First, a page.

That summer of The Uniform, Sellam was 17, and had been away from home for nearly 5 years. The small plastic bag containing homemade bread and a pair of jeans from his mother was long a memory: He had traveled from Morocco into Spain, on to Europe. His circus “contract” was a spit and a handshake; he had since been traded to a different circus, entrusted to a trainer and guardian who restricted his successes even as he mercilessly pushed him to excellence. Naturally curious and exceptionally talented, Sellam longed to move beyond troupe work as an acrobat: He wanted to learn the art of handbalance, trapeze and straps. Afraid that he would develop a solo act and become too valuable to contain, the trainer forbid learning new disciplines. But Sellam was awake: He was a child of the circus, street-smart and above all, an artist who would not be stopped. After midnight, when the generators were shut off and the circus slept, Sellam crept into the circus ring and practiced by candlelight.
He would go on to work in over 26 different circuses, performing in all variety of acts: Handbalance; swinging, duo and flying trapeze; aerial silks; the Wheel of Death; knife throwing. Sellam became an artist in the true circus tradition: Multi-faceted, facile, and expert. Eventually, he was brought to the US to coach a small, premiere youth circus, where we met. As soon as I encountered Sellam's soulful eyes and extraordinary voice, I knew I needed to help write and share his story.
We were 100 pages in to his memoir and talking with a publisher when the opportunity to open our school appeared. Soon, by default, I became the Director of Operations for The Sellam Circus School, as I worked alongside Sellam to bring our dream to life. On any given day, I can be found negotiating performance contracts; scheduling rigging inspections and installment; teaching an acrobatics class; or crafting a social media experiment . . . By necessity, Sellam's book and its publisher were put on the back burner while we diverted our energy to building a strong and vibrant circus school.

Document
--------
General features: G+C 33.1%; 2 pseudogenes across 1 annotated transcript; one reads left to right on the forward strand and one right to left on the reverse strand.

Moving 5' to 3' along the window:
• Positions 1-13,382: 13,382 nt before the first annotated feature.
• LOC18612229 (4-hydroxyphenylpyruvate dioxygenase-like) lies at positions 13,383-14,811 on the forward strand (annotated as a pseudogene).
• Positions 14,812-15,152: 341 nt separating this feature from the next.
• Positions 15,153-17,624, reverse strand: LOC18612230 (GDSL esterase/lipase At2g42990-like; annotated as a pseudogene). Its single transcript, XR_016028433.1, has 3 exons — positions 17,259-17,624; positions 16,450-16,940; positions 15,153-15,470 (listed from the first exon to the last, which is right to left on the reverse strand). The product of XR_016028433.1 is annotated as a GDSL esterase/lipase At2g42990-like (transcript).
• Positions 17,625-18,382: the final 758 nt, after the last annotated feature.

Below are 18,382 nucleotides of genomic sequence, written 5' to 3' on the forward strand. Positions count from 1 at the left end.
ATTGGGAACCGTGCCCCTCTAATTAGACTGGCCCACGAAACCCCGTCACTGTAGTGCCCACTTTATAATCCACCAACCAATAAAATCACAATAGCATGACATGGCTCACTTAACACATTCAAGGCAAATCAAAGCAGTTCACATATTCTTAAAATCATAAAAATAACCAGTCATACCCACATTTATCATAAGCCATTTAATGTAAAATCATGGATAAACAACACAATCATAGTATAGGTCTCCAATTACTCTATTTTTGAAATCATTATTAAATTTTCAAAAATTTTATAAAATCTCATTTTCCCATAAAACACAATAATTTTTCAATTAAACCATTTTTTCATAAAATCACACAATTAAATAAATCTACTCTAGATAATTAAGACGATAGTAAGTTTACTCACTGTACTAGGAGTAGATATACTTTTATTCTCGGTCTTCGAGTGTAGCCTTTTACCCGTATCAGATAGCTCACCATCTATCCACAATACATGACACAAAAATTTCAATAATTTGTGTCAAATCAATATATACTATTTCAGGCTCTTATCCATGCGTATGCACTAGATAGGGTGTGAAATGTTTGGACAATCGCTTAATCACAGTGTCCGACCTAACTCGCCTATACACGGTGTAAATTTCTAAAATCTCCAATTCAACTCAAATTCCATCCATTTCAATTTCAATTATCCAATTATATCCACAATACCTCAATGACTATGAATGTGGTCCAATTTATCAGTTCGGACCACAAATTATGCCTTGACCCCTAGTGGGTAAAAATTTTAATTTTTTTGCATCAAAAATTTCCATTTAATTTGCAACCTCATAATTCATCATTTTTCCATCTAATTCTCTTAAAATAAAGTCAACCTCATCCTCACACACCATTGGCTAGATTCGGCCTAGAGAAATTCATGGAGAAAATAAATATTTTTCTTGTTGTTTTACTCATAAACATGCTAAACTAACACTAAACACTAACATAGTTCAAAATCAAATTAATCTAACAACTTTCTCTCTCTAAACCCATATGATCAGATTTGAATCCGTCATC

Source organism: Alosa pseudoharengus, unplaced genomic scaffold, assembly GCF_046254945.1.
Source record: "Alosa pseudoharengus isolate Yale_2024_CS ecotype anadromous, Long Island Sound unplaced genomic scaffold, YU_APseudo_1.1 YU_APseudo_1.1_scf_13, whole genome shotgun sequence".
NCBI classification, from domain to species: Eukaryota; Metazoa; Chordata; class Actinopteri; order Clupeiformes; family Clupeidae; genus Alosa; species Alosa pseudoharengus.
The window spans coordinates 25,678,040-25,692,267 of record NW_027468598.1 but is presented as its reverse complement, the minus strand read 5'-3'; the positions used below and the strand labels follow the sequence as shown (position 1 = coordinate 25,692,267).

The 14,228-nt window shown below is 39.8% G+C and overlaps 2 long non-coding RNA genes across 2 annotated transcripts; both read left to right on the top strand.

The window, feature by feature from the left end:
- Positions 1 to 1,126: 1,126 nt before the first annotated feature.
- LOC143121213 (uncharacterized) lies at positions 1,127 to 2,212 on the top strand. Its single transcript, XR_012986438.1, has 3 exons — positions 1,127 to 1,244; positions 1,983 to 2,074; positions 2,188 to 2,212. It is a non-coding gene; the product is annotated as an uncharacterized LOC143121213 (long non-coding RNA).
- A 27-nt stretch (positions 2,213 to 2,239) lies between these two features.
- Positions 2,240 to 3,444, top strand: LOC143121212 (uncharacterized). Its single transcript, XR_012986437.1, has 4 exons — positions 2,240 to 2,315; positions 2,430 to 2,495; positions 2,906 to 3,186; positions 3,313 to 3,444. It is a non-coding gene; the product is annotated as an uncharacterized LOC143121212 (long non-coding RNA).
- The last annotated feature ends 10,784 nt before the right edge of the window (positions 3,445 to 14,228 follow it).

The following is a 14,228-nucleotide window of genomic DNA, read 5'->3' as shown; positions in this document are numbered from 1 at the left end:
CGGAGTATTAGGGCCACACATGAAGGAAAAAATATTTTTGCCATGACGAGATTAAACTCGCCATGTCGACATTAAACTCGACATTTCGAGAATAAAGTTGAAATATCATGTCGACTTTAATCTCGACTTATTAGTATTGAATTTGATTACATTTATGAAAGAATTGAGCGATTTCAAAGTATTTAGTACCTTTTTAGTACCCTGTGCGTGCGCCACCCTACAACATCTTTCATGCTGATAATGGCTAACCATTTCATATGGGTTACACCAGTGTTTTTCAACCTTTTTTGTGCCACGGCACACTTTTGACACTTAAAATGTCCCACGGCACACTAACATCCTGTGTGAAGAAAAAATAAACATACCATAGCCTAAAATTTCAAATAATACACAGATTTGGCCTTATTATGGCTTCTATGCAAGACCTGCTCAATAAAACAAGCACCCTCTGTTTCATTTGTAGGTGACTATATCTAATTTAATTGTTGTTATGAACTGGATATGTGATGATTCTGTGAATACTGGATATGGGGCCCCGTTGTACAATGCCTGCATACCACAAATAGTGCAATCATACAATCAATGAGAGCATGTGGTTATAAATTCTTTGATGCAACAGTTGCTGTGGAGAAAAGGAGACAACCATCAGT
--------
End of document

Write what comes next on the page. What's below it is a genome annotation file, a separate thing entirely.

I told myself, later . . . later, we can start this again.
Meanwhile, I established the CircuStories project with the vision to not only share Sellam’s story, but to find and document other stories of the circus experience – especially those in danger of being lost, as the elders in our circus community grow older.
Recently, we were approached by a dear friend and filmmaker who was curious about Sellam’s journey into the circus. As we shared stories and Sellam’s path across the globe unfurled, we began to understand, together, that there is no “later” for this story: The time to tell it is now. Sara pitched the concept of a documentary, and for the first time, Sellam has felt ready to tell his story, in its entirety, on film.
Beyond the details of Sellam’s personal story, another theme has emerged: The place of Moroccan circus culture, both within Morocco, and the global circus community. Increasingly, we find that telling the story of the Moroccan circus tradition accurately also means telling the story of indigenous artists struggling within a post-colonial social structure. Moroccan acrobats are highly respected in the circus world; their tumbling technique, honed on the sand beaches, is dynamic, precipitous and explosive. They summon power on a bare floor, or in the loose sand, that is nearly unimaginable. Yet, they are historically undervalued, underpaid and “othered”, both in traveling circus companies, and within their own country, where support can often be awarded to foreign circus companies, while native Moroccan organizations are passed over. We realized that beyond telling Sellam’s story, we had an opportunity to draw attention to a passionate desire within the Moroccan circus community, to be recognized as legitimate artists.
We began filming with the working title of “An Audience With The King”, with the audacious idea to gather an artist community around us, and make a pilgrimage to Morocco. Our goal was to lobby for a meeting with King Mohammed VI and advocate for the establishment of a Moroccan National Circus School. We thought this was really crazy, and we loved the idea.
It turns out that a childhood acrobat friend of Sellam’s also had the same, crazy idea, and has recently been working to organize a festival for just this purpose. News of the festival has traveled quickly throughout the Moroccan circus community, and Sellam is now coordinating with the organizer to attend this historic festival, which will see over 1,000 Moroccan acrobats, from teenagers to 90-years-old, travel to Tangier on August 17th. A festival of this scale, and with this intent, has never been attempted before.
We are scrambling to raise funding to send Sellam and a modest film crew to Tangier to capture these acrobatic troupes – and voices of the Moroccan circus culture - many of whom may truly never be seen again.
You can help us.
Like what you see? Let us know!
Click "like" and leave comments - shout out to us! Even better? Consider contributing a tax-free donation to CircuStories! Your support will help to send our film crew to Morocco in August of 2019, to document this historic event, and gather rare footage of the elders in the Moroccan circus community, some of whom will likely be making a final pilgrimage to their home, to reunite with their brothers and sisters in the circus world.